Japan launches high-speed internet satellite27 February, 2008
|By Allison Orr|
This week Japan has launched an experimental Internet satellite that will deliver the fastest Internet speeds in the world to Japan and Asia. It is designed to provide Internet coverage even when terrestrial infrastructure is down and can also be used for remote and mountainous regions.
JAXA, the Japanese Aerospace Exploration Agency, asked the public to name the satellite, and after nearly 10,000 entries were received, it was named Kizuna, which means "bond" or "ties" in Japanese. (As is common in Japan, the satellite also has a cute mascot named "Kizuna-chan").
As outlined on the JAXA website, urban areas have better Internet connections, whereas mountainous regions and remote islands are not well-equipped. With Kizuna, a user can receive high-speed Internet, up to 1.2Gbps, by installing an antenna, which means areas without major ground infrastructure can receive the same level of Internet service as that in urban areas. According to the promotional video, this technology is "eliminating the digital divide on a global scale". It will also allow Internet connections to stay up and be of use during times of natural disasters, a major concern for earthquake-prone Japan.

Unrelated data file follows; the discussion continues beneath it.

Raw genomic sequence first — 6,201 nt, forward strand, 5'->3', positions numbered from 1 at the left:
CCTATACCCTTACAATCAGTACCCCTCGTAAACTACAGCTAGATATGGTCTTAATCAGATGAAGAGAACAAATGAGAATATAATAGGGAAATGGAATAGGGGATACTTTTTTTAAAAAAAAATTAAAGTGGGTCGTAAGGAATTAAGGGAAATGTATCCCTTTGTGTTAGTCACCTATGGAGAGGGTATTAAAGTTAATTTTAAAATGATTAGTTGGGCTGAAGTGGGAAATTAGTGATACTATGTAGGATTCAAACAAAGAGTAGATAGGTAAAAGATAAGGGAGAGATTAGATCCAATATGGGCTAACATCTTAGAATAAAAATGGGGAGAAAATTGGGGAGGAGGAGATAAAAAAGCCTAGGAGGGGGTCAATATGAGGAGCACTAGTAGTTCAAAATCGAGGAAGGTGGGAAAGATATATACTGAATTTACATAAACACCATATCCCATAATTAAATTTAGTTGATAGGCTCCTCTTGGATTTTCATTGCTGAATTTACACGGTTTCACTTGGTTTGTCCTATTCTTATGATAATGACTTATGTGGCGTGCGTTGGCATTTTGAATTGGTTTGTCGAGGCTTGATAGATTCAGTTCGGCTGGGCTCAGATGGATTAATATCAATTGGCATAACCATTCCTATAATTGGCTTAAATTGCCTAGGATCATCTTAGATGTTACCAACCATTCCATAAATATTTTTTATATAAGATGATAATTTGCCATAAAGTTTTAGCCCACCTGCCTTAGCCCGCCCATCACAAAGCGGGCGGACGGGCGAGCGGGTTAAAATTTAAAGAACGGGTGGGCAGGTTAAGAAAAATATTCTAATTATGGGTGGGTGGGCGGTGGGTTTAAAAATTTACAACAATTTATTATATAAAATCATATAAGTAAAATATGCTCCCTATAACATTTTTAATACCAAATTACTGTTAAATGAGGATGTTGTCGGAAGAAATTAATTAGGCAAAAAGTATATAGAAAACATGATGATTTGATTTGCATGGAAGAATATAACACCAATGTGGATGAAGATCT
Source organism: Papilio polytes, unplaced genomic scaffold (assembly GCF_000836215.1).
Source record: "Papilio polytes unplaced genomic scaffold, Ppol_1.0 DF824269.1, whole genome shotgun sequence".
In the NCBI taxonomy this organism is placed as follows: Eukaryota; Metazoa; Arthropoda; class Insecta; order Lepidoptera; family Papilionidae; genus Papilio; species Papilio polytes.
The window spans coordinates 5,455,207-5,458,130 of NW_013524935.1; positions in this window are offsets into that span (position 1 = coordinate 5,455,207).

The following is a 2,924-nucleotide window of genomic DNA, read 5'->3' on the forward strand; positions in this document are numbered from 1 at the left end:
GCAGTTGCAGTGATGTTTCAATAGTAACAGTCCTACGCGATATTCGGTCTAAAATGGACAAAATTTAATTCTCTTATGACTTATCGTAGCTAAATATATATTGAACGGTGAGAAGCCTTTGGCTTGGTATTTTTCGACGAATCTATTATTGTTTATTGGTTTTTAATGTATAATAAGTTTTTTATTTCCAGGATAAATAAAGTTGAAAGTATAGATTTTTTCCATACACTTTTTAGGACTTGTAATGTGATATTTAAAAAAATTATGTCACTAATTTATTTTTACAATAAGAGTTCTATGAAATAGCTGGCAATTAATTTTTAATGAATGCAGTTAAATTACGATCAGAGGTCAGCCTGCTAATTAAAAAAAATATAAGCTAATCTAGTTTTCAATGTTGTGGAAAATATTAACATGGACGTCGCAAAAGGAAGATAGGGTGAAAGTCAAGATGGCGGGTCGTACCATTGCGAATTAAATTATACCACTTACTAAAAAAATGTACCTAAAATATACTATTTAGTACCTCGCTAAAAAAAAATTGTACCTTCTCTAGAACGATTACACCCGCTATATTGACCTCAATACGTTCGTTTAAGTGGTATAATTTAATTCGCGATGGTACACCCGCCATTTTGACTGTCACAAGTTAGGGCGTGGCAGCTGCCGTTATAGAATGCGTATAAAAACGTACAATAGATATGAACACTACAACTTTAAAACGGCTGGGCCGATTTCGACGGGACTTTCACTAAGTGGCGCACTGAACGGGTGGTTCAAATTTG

The project plans to provide high-speed satellite Internet to Japan and across Asia (the footprint can cover half the earth), and it will be put to many uses:
"For example, we will be able to contribute to "remote medicine" that enables everybody to receive sophisticated medical treatment regardless of time and location by transmitting clear images of the conditions of a patient to a doctor in an urban area from a remote area or island where few doctors are available. In academic and educational fields, schools and researchers in remote areas can exchange information easily. To help cope with disasters, information can be swiftly provided through space."
For further information, the JAXA website has detailed information on the design and launch of the satellite.